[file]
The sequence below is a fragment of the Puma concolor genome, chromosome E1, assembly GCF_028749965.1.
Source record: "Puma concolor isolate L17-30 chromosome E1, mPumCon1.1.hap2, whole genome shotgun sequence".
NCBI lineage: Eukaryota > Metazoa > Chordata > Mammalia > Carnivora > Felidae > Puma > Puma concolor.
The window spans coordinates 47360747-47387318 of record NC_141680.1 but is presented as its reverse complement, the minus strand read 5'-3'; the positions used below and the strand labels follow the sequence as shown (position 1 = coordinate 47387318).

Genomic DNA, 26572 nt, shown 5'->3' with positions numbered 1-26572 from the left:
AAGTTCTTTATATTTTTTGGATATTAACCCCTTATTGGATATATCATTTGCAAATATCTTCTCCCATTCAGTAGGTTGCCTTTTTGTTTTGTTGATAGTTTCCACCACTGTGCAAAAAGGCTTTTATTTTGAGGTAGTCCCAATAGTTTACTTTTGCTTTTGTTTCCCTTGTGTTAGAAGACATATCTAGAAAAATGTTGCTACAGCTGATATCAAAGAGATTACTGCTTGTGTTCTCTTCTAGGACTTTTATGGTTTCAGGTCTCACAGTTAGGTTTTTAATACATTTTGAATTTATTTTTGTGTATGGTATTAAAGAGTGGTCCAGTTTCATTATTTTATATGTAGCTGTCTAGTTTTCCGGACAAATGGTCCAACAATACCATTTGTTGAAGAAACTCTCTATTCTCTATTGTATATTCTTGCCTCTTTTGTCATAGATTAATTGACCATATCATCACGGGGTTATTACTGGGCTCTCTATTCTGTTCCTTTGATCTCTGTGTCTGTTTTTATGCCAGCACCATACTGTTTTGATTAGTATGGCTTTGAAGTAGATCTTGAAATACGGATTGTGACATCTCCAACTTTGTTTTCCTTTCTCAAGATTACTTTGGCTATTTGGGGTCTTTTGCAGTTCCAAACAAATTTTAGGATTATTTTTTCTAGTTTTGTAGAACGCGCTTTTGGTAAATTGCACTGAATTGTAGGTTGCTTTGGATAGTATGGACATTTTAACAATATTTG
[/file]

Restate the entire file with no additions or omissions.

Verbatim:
The sequence below is a fragment of the Puma concolor genome, chromosome E1, assembly GCF_028749965.1.
Source record: "Puma concolor isolate L17-30 chromosome E1, mPumCon1.1.hap2, whole genome shotgun sequence".
NCBI lineage: Eukaryota > Metazoa > Chordata > Mammalia > Carnivora > Felidae > Puma > Puma concolor.
The window spans coordinates 47360747-47387318 of record NC_141680.1 but is presented as its reverse complement, the minus strand read 5'-3'; the positions used below and the strand labels follow the sequence as shown (position 1 = coordinate 47387318).

Genomic DNA, 26572 nt, shown 5'->3' with positions numbered 1-26572 from the left:
AAGTTCTTTATATTTTTTGGATATTAACCCCTTATTGGATATATCATTTGCAAATATCTTCTCCCATTCAGTAGGTTGCCTTTTTGTTTTGTTGATAGTTTCCACCACTGTGCAAAAAGGCTTTTATTTTGAGGTAGTCCCAATAGTTTACTTTTGCTTTTGTTTCCCTTGTGTTAGAAGACATATCTAGAAAAATGTTGCTACAGCTGATATCAAAGAGATTACTGCTTGTGTTCTCTTCTAGGACTTTTATGGTTTCAGGTCTCACAGTTAGGTTTTTAATACATTTTGAATTTATTTTTGTGTATGGTATTAAAGAGTGGTCCAGTTTCATTATTTTATATGTAGCTGTCTAGTTTTCCGGACAAATGGTCCAACAATACCATTTGTTGAAGAAACTCTCTATTCTCTATTGTATATTCTTGCCTCTTTTGTCATAGATTAATTGACCATATCATCACGGGGTTATTACTGGGCTCTCTATTCTGTTCCTTTGATCTCTGTGTCTGTTTTTATGCCAGCACCATACTGTTTTGATTAGTATGGCTTTGAAGTAGATCTTGAAATACGGATTGTGACATCTCCAACTTTGTTTTCCTTTCTCAAGATTACTTTGGCTATTTGGGGTCTTTTGCAGTTCCAAACAAATTTTAGGATTATTTTTTCTAGTTTTGTAGAACGCGCTTTTGGTAAATTGCACTGAATTGTAGGTTGCTTTGGATAGTATGGACATTTTAACAATATTTG